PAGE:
Can You Use OpenGL With Pure C?

When you search for tutorials and documentation about OpenGL in the web you will mostly find examples that use C++. But is it also possible to use pure C for programming OpenGL programs?

It is possible to use OpenGL purely with the C programming language. OpenGL is an API which is defined as a set of language independent functions. These functions are called through a binding and implemented either in hardware or software.

In this article you will find out why this works and what an example of this will look like.

How Can You Use OpenGL with Pure C?

OpenGL is an API which is defined as a set of functions. The implementation of this functions can be purely in software, purely in hardware or a mixture of both. Generally it is better to implement it in the hardware (graphics card drivers) because this is way faster. The software implementation is regarded more as a fallback level.

OpenGL Triangles
A Windows Application showing Triangles which were generated with OpenGL

The function declarations in the API look like normal C functions, but they are indeed language independent. They are also cross-platform which makes OpenGL programs very portable.

Although many examples and tutorials use C++, it is possible to use only C. Keep in mind that there may be libraries that you use in conjunction with OpenGL that are written in C++ and can therefore be used in C++ programs only. One example is the GLM Opens in a new tab.library.

OpenGL is a pure graphics API. There is no window management, no input handling and no sound. For all these things you have to either use existing libraries or write your own implementation with the help of your system API (like for example the Windows API).

OpenGL Loading Libraries and C

When you write a program and you want to use OpenGL functionality, you will have to access the OpenGL API functions respectively their implementations. Therefore you have to use one of the OpenGL Loading Libraries. These libraries load pointers to the functions at runtime.

OpenGL Extension Wrangler (GLEW)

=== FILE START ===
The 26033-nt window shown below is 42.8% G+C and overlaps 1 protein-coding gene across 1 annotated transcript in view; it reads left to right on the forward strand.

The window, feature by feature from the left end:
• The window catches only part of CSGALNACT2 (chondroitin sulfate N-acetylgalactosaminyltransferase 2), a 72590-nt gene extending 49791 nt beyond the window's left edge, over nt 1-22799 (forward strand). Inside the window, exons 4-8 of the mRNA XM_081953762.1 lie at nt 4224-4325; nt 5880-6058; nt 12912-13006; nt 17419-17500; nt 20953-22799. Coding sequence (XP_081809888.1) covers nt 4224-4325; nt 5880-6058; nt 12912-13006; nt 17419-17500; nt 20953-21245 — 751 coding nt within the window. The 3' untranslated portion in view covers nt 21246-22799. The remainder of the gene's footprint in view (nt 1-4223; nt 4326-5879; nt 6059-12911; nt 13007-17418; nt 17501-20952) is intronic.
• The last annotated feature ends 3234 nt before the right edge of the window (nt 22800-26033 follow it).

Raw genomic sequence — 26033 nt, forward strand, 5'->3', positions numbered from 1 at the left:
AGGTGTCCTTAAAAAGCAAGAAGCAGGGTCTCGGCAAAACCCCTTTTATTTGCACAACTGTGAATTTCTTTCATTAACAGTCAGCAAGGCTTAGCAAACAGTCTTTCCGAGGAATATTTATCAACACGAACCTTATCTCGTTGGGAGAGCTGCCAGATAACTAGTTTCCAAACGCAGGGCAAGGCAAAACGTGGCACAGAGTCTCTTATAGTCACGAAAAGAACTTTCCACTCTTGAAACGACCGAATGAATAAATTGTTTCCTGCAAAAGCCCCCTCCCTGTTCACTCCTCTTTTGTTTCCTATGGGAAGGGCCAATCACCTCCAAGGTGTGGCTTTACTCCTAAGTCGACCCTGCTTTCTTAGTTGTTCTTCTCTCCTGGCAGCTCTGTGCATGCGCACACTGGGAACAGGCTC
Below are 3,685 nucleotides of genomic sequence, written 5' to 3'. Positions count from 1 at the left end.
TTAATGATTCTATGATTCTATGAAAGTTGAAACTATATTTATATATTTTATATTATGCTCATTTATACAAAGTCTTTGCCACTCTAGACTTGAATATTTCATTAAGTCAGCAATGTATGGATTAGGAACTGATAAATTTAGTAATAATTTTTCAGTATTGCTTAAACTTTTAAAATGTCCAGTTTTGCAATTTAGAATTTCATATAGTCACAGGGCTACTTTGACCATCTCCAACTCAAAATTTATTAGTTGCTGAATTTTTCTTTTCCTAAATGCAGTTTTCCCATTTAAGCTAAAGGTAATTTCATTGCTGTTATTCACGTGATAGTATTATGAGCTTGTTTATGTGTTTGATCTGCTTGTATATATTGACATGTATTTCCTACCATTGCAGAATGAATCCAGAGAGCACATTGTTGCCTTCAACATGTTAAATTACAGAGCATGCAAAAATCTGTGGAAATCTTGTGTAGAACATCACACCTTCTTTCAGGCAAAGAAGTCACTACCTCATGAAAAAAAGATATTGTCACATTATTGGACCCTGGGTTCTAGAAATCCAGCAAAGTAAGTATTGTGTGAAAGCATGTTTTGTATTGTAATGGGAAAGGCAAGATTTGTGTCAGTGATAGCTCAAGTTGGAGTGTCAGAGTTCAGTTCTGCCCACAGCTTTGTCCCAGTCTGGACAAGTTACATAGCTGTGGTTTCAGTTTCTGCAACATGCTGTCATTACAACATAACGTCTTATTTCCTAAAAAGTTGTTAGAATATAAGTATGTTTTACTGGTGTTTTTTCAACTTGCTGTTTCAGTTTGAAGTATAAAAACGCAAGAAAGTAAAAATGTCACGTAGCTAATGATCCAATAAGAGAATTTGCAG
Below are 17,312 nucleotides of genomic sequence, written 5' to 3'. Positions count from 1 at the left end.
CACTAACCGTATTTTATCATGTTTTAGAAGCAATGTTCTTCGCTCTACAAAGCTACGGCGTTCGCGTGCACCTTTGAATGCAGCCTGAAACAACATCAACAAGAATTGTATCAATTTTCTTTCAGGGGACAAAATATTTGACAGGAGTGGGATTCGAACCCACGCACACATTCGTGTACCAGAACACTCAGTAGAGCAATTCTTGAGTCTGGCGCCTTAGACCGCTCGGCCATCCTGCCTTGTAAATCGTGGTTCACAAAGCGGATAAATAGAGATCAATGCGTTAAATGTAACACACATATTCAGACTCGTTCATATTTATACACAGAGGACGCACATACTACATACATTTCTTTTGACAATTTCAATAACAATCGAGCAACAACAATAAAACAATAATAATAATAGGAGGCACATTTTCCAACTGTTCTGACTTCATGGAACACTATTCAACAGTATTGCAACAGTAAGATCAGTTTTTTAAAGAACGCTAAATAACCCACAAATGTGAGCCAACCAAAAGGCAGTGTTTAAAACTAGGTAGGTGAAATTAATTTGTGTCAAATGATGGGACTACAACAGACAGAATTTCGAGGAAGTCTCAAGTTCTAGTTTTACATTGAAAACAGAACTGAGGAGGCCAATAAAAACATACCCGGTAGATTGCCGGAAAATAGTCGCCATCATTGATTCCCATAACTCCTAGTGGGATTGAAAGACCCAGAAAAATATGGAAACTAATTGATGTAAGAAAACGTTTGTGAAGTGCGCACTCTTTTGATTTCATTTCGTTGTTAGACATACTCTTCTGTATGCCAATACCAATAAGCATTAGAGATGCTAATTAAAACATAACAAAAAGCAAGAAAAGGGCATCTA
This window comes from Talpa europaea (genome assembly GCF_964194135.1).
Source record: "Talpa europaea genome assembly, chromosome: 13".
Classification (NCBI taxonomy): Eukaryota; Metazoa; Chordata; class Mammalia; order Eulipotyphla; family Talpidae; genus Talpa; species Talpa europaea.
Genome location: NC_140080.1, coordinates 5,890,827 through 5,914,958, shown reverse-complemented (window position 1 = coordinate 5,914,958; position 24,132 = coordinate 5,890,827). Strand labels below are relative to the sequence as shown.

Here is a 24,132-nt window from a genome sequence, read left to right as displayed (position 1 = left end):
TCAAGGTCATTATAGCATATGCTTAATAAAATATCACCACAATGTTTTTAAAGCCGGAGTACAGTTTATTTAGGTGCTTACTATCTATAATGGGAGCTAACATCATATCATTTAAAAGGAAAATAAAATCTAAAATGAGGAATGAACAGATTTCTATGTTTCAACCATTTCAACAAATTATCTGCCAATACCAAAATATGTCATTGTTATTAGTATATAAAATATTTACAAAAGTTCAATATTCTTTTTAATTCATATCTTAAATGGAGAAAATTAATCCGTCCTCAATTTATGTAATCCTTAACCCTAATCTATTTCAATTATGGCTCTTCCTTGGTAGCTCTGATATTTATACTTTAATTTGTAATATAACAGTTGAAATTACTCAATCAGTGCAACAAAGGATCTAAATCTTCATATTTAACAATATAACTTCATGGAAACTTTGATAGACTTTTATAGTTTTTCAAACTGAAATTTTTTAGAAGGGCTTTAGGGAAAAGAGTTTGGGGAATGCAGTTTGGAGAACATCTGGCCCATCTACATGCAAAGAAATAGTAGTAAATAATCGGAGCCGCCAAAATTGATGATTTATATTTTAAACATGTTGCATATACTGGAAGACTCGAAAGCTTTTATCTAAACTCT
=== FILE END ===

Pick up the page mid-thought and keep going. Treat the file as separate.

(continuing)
The most famous loading library is GLEWOpens in a new tab.. It is written in C and suitable for C/C++ projects. You only have to include the header file and call the initialization function. You can use core and extension OGL functions with this library.

#include <GL/glew.h>

int main() 
    GLenum err = glewInit();
    if(GLEW_OK != err) {
        /* Error Handling: Glew did not initialize */


Glad Opens in a new an interesting loader. It is the one I use currently for my projects. When you visit the glad homepage, you can chose the language that you want to program in and then it generates a loader for you in this language. This one is based on the official specifications from the Khronos SVN which means that the loader is up to date.

After Generating the loader you can download the .c and .h file and include them in your project. Then you can use them like GLEW and most of the other loaders. You have to initialize the loader as well.

#include <glad/glad.h>

int main() 
    /* glfw is used in this example */
    if(!gladLoadGLLoader(GLADloadproc) glfwGetProcAddress)) {
        /* Error Handling: Glad did not initialize */


The GL3W loader has another angle on OpenGL. It focuses on the core profile of the OpenGL 3 and 4 Versions. This means that older functionality is not supported, so this loader may only be used for modern OpenGL projects.